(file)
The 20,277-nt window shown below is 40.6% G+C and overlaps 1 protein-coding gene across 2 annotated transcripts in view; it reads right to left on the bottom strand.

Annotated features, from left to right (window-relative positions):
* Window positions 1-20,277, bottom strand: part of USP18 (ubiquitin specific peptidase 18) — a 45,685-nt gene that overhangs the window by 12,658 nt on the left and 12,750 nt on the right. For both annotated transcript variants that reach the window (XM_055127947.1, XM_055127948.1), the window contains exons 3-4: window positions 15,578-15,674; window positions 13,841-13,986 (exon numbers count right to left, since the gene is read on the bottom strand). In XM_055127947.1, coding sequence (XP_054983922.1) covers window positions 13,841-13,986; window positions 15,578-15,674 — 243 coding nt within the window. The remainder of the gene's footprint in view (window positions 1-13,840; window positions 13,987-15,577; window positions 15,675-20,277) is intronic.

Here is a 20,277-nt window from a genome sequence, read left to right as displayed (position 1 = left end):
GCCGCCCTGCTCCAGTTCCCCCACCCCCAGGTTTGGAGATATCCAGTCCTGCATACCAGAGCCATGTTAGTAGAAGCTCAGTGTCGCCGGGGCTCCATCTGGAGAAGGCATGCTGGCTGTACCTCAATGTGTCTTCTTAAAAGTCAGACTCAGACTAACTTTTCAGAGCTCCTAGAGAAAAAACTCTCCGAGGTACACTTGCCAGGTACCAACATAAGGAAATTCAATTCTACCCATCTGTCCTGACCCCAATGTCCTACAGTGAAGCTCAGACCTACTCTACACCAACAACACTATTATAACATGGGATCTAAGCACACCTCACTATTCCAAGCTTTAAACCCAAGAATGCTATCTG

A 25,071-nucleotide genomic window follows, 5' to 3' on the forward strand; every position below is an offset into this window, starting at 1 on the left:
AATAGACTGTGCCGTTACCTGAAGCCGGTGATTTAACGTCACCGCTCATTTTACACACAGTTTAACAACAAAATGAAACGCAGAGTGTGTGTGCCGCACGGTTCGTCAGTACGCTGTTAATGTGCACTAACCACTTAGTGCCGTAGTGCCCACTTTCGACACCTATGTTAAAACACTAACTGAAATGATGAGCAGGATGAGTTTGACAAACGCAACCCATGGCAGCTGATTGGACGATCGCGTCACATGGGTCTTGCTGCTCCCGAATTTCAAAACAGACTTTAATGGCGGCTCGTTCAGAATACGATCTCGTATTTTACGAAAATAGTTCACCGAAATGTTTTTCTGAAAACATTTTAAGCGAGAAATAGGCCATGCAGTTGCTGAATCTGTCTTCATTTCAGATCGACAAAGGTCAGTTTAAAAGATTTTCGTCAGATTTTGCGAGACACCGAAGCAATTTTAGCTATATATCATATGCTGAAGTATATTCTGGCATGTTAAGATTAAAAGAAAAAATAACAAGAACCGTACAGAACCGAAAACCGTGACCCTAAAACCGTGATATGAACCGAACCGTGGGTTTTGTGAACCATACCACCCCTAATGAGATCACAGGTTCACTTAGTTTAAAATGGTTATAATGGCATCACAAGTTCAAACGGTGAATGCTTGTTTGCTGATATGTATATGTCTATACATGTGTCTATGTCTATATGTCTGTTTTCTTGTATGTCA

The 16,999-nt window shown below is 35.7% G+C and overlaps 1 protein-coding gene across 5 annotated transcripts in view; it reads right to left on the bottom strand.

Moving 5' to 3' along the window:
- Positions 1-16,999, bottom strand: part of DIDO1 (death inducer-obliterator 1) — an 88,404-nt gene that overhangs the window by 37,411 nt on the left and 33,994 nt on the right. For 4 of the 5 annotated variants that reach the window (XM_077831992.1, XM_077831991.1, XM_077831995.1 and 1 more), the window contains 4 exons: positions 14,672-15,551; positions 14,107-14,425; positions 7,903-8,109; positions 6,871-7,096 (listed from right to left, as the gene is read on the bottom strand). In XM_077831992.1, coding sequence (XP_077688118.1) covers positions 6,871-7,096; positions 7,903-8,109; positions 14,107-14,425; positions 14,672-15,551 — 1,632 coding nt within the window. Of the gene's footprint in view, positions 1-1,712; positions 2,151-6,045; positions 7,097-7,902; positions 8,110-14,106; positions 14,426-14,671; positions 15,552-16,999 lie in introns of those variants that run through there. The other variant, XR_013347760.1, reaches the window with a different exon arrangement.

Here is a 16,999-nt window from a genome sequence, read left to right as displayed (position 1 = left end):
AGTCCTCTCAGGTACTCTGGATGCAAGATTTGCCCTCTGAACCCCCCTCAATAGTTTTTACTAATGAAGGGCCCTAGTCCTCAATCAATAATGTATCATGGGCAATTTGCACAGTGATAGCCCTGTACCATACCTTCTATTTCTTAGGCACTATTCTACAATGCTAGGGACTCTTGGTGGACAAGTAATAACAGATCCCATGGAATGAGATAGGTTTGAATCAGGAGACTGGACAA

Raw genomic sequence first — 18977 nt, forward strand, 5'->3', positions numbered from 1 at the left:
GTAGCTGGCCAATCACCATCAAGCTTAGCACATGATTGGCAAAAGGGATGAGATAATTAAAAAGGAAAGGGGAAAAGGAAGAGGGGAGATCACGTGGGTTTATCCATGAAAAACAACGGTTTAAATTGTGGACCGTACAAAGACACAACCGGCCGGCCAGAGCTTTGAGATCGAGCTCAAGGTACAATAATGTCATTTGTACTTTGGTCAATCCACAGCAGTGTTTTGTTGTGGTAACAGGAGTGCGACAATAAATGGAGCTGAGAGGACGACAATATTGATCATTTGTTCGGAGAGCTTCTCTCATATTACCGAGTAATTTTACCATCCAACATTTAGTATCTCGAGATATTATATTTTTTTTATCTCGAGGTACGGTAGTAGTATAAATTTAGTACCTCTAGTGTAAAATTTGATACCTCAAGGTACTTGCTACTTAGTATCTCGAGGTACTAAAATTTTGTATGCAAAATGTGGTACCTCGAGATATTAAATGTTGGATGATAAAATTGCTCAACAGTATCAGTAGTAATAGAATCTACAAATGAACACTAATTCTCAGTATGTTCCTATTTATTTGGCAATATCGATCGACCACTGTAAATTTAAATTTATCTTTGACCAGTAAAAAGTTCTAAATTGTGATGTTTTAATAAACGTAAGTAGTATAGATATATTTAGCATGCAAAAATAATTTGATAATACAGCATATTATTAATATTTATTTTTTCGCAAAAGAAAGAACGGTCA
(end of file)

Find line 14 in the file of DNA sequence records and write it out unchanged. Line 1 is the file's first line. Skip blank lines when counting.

GTAGCTGGCCAATCACCATCAAGCTTAGCACATGATTGGCAAAAGGGATGAGATAATTAAAAAGGAAAGGGGAAAAGGAAGAGGGGAGATCACGTGGGTTTATCCATGAAAAACAACGGTTTAAATTGTGGACCGTACAAAGACACAACCGGCCGGCCAGAGCTTTGAGATCGAGCTCAAGGTACAATAATGTCATTTGTACTTTGGTCAATCCACAGCAGTGTTTTGTTGTGGTAACAGGAGTGCGACAATAAATGGAGCTGAGAGGACGACAATATTGATCATTTGTTCGGAGAGCTTCTCTCATATTACCGAGTAATTTTACCATCCAACATTTAGTATCTCGAGATATTATATTTTTTTTATCTCGAGGTACGGTAGTAGTATAAATTTAGTACCTCTAGTGTAAAATTTGATACCTCAAGGTACTTGCTACTTAGTATCTCGAGGTACTAAAATTTTGTATGCAAAATGTGGTACCTCGAGATATTAAATGTTGGATGATAAAATTGCTCAACAGTATCAGTAGTAATAGAATCTACAAATGAACACTAATTCTCAGTATGTTCCTATTTATTTGGCAATATCGATCGACCACTGTAAATTTAAATTTATCTTTGACCAGTAAAAAGTTCTAAATTGTGATGTTTTAATAAACGTAAGTAGTATAGATATATTTAGCATGCAAAAATAATTTGATAATACAGCATATTATTAATATTTATTTTTTCGCAAAAGAAAGAACGGTCA